Space Junk In Your Face!

Multiple singe images of the space station crossing the moon's face on January 4 were combined to create this single image. Details: Nikon D3S, 600mm lens and 2x converter, 1/1600 @ f/8, ISO 2500. Click to enlarge. Credit: Lauren Harnett / NASA

Here’s a cool image I haven’t seen before. It was taken this past Wednesday by NASA photographer Lauren Harnett at NASA’s Johnson Space Center in Houston, Texas and shows the International Space Station (ISS) crossing directly in front of the gibbous moon. To acquire multiple images of such a face-moving target across the small span of the moon’s diameter, Harnett set the camera to continuous burst mode of 9 frames per second.

It looks like the ISS is in lunar orbit until you remember it’s only 243 miles away and the moon some 240,000 miles in the background. The space station is one of more than 800 active satellites orbiting Earth, with just over 50% belonging to the United States. The next big players are Russia and China. Civilian satellites that perform scientific, commercial and government work make up the majority of the fleet. Non-functioning satellites, spent rocket stages, paint chips, lost bolts and exploded remains of satellites are far more numerous. The total amount of so-called space junk is estimated at 6,000 tons. Here are the estimated numbers of pieces of orbital debris from the Union of Concerned Scientists:

* Total pieces larger than about 4 inches in Earth orbit: 18,000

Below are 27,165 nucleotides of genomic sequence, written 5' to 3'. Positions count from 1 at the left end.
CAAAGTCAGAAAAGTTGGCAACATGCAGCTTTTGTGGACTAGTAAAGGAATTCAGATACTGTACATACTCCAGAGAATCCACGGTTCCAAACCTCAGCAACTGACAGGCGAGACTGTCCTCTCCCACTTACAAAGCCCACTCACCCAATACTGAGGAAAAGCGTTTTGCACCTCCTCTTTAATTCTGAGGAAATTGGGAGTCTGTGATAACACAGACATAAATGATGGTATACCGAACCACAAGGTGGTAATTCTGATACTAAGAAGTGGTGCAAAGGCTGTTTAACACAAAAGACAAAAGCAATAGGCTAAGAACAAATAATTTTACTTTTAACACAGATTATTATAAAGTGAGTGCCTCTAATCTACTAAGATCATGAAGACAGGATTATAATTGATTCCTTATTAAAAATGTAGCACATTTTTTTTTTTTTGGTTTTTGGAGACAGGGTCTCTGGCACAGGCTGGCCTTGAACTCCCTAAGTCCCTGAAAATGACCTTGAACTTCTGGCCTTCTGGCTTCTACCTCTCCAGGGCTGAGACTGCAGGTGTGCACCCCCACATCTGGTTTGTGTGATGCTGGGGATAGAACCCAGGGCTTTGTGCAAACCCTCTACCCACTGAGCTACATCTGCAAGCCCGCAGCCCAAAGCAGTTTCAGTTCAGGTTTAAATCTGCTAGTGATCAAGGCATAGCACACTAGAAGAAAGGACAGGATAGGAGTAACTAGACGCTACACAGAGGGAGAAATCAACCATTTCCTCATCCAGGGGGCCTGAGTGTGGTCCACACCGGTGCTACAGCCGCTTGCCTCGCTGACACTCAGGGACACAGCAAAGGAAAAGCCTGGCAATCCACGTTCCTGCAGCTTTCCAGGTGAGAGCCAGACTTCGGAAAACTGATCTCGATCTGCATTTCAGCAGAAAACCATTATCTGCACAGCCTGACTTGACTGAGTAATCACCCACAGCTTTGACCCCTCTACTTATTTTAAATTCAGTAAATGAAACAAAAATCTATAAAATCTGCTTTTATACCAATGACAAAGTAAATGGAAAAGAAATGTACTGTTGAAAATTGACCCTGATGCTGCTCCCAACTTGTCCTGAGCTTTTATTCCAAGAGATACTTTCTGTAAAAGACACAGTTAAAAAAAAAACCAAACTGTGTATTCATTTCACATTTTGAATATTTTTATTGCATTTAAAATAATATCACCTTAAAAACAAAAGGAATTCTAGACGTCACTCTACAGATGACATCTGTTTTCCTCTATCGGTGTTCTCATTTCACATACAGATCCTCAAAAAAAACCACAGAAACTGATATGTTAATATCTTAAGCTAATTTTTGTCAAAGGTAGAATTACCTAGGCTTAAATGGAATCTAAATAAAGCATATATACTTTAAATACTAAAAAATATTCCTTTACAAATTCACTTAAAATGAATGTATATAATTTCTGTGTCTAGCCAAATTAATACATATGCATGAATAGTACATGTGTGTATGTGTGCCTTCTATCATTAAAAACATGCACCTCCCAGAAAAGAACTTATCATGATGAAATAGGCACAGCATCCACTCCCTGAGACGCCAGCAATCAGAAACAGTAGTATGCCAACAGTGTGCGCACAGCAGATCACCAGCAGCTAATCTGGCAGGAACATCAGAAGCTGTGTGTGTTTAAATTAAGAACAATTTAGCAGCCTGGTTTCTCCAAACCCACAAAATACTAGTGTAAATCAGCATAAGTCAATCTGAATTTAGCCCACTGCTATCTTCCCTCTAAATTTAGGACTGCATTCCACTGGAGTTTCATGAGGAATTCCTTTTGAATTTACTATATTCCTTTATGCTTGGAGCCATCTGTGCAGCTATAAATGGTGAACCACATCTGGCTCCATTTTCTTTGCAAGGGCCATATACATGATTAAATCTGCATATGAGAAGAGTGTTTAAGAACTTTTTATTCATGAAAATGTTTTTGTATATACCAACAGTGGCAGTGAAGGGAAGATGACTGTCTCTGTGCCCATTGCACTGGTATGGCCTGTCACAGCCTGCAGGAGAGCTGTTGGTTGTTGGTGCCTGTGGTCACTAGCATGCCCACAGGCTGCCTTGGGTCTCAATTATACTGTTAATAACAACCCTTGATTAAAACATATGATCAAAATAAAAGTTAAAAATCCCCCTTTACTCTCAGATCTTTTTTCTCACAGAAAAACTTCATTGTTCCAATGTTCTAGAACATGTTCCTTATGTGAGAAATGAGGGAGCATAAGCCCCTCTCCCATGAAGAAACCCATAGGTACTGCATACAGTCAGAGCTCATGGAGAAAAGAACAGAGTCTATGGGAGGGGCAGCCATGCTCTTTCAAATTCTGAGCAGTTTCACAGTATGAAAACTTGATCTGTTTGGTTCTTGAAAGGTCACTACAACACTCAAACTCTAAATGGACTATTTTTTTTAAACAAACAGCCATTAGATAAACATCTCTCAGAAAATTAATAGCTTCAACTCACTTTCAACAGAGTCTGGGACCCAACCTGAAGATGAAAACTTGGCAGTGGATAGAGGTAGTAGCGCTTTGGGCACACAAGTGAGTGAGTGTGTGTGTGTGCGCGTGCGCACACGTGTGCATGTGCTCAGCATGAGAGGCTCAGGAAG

* Total pieces 1/4″ inch to 4″: 560,000
* Total pieces 1/25″ inch to 1/4″: 330,000,000

An object just four inches across is big enough and moving fast enough to cause major damage or an explosion if it were to hit an active satellite.

One large spacecraft – the Russian Phobos-Grunt probe – will soon leave the ranks of orbital trash when it plunges to Earth and burns up in the atmosphere around January 15. In a case of serendipitously perfect timing,  the new IMAX  movie “Space Junk 3D” opens January 13 at the Omnimax Dome in St. Louis. The film highlights our dependency on satellites and presents possible solutions to cleaning up debris in low Earth orbit before the threat to active satellites and astronauts becomes too great. Under consideration are electromagnetic tethers to snare a satellite and carry it to a lower orbit where it could burn up harmlessly in the atmosphere, solar sails and lasers. I hope you have an Omni near you to see the show.

3 Responses

  1. Dan

    I wonder if it’s space junk or just a rotating satellite I see now and then when I’m checking out the night sky. I’ll see a point of light that gets gradually (but quickly) bright and then blink out as quickly as it appeared. I just assumed it was a satellite rotating or one with solar panels being turned to face the sun. I never thought of space junk, but I suppose that’s more likely. Anyway, just more stuff to watch for. It never gets old!

    1. astrobob

      Hi Dan,
      If it was flashing, it was probably tumbling about – probably an old rocket stage that helped boost a satellite into orbit. There are lots of those up there.

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